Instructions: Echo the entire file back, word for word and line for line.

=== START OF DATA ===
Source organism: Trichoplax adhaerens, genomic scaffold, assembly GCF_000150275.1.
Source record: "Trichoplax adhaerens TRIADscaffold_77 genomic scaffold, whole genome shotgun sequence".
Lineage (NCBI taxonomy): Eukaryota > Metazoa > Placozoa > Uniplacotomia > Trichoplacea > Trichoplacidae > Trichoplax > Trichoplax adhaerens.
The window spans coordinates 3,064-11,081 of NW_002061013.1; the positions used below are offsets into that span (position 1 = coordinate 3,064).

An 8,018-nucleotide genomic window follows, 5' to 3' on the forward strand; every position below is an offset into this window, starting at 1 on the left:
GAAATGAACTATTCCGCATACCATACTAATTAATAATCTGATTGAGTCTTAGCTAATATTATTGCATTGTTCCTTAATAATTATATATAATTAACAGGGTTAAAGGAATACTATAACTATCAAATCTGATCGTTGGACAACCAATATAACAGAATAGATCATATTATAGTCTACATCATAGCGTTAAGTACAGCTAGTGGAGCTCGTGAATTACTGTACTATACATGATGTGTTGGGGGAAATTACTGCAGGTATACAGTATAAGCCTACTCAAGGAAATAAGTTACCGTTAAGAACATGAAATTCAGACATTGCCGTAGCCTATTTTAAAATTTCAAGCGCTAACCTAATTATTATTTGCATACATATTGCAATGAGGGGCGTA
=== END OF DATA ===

Source organism: Trichoplax adhaerens, genomic scaffold, assembly GCF_000150275.1.
Source record: "Trichoplax adhaerens TRIADscaffold_77 genomic scaffold, whole genome shotgun sequence".
Lineage (NCBI taxonomy): Eukaryota > Metazoa > Placozoa > Uniplacotomia > Trichoplacea > Trichoplacidae > Trichoplax > Trichoplax adhaerens.
The window spans coordinates 3,064-11,081 of NW_002061013.1; the positions used below are offsets into that span (position 1 = coordinate 3,064).

An 8,018-nucleotide genomic window follows, 5' to 3' on the forward strand; every position below is an offset into this window, starting at 1 on the left:
GAAATGAACTATTCCGCATACCATACTAATTAATAATCTGATTGAGTCTTAGCTAATATTATTGCATTGTTCCTTAATAATTATATATAATTAACAGGGTTAAAGGAATACTATAACTATCAAATCTGATCGTTGGACAACCAATATAACAGAATAGATCATATTATAGTCTACATCATAGCGTTAAGTACAGCTAGTGGAGCTCGTGAATTACTGTACTATACATGATGTGTTGGGGGAAATTACTGCAGGTATACAGTATAAGCCTACTCAAGGAAATAAGTTACCGTTAAGAACATGAAATTCAGACATTGCCGTAGCCTATTTTAAAATTTCAAGCGCTAACCTAATTATTATTTGCATACATATTGCAATGAGGGGCGTA